Take for instance two recent MTB Conversions, one of which left for a new home yesterday. The first one is a $199.00 Mongoose Maxim dual suspension MTB with an 18 frame.  The 2nd one is a $499.00 MARIN Pioneer Trail front suspension hardtail MTB with an 20.5″ frame. They are both built for mountain biking 1st & anything else 2nd. They are also  both sold to the same basic target market. That said, the Mongoose is very much aimed at the lower end of this market & can be purchased from places like Wal-Mart, Cosco & Toys R Us. While the MARIN is competing more in the middle of the market & will be purchased by people looking for a high quality bike under $800.00.

 

My over all impressions after assembling, testing, adjusting & riding both bikes where quite similar (see Carlisle Sales for reviews) so I’ll focus on the differences. The Mongoose’s additional rear suspension is the most notable difference. At high speeds it really smooths out the teeth jarring bumps. The Marin’s hardtail, on the other hand communicate’s those bump’s with great accuracy. Although neither of these bikes would be considered to be light weight, the MARIN’s weight contributes to its overall rock solid feel while the Mongoose’s weight is just,… well heavy. It is a lot of bike for a little bit of money however & does everything it’s supposed to do reasonably well. For me, the MARIN is the better bargain of the two. Yes, it’s twice the price but it does everything it’s supposed to do nearly perfectly and it has a quality feel to it that is tough to describe other than saying that it feels like a high quality piece of equipment. Both of these bikes are worth every penny of their asking price but if I could scratch together the additional money I would buy the MARIN. (See -marin-pioneer-trail-hardtail for details) Read the rest of this entry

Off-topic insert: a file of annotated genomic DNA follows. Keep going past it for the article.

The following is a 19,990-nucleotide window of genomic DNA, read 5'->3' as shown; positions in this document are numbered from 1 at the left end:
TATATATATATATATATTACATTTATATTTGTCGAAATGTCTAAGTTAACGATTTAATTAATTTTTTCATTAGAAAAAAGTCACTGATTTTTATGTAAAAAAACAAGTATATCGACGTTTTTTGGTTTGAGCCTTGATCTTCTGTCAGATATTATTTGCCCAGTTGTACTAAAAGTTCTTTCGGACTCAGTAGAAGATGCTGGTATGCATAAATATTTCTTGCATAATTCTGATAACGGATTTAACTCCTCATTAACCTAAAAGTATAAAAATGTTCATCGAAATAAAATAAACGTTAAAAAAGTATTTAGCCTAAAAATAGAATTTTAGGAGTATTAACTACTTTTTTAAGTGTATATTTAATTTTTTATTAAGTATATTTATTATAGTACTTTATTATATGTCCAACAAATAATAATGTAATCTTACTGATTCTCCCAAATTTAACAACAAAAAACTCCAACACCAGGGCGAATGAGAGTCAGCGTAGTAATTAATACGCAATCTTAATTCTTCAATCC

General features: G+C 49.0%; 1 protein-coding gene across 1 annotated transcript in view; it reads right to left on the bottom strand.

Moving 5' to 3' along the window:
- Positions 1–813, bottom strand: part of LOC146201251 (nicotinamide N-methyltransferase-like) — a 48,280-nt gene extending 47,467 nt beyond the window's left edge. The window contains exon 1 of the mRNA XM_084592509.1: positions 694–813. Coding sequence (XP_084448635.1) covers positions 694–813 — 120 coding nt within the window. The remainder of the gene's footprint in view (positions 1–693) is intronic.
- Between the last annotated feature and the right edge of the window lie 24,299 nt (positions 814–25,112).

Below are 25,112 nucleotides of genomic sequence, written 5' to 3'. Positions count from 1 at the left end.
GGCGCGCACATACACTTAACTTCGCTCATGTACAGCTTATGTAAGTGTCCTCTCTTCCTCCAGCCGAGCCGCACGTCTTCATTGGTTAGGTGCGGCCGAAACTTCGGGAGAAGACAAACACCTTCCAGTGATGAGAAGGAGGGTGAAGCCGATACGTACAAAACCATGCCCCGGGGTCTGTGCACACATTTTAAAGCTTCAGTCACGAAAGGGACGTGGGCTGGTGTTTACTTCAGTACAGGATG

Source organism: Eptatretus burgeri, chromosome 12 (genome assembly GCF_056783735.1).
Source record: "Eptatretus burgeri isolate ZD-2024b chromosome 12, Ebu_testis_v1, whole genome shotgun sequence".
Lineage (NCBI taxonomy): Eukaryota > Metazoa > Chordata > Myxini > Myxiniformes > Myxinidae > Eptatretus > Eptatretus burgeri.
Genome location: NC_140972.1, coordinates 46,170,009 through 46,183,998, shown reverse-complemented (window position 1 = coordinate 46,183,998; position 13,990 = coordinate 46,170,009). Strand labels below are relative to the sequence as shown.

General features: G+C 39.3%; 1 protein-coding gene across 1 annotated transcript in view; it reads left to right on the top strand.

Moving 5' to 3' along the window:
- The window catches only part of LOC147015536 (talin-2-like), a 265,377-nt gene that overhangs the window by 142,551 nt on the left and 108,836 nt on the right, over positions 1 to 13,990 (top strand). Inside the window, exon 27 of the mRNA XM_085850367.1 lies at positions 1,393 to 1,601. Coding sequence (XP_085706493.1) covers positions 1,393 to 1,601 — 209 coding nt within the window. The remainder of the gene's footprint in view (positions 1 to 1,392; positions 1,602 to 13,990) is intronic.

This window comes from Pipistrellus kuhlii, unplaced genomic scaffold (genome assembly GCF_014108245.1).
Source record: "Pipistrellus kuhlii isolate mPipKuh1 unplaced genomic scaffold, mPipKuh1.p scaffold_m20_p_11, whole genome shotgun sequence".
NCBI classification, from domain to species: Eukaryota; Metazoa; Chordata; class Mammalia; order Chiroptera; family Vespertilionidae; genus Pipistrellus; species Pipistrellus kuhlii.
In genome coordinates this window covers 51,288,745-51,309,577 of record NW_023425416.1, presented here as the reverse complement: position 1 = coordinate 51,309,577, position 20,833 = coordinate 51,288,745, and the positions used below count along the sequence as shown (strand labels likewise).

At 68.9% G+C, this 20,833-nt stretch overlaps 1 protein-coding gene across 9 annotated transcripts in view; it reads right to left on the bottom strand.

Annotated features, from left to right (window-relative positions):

New Post – New 2013 E-BikeKit Model

E-BikeKit Inventory

E-BikeKits waiting for installation

Work In Progress

A Schwinn about to be “Converted”

 

The last two months have been real busy with buying, stocking  and converting new bicycles into e-bikes.  In addition to building them, testing them, reviewing & writing about them. I also advertise, sell and even deliver them. This has allowed me little time for writing much of anything let alone writing these posts which I enjoy. My writing has been focused on the sales oriented interior pages of this blog. I know that’s not acceptable for a blog that’s supposed to be “Posting” Fresh Content” daily. Fortunately there is  fresh content in EZgo-Now  it’s just NOT found on this front page that displays posts NOT pages. A shortcoming of the template I’m using for sure & one that must be fixed soon.  Until then I’ll work harder at keeping both of these sections current.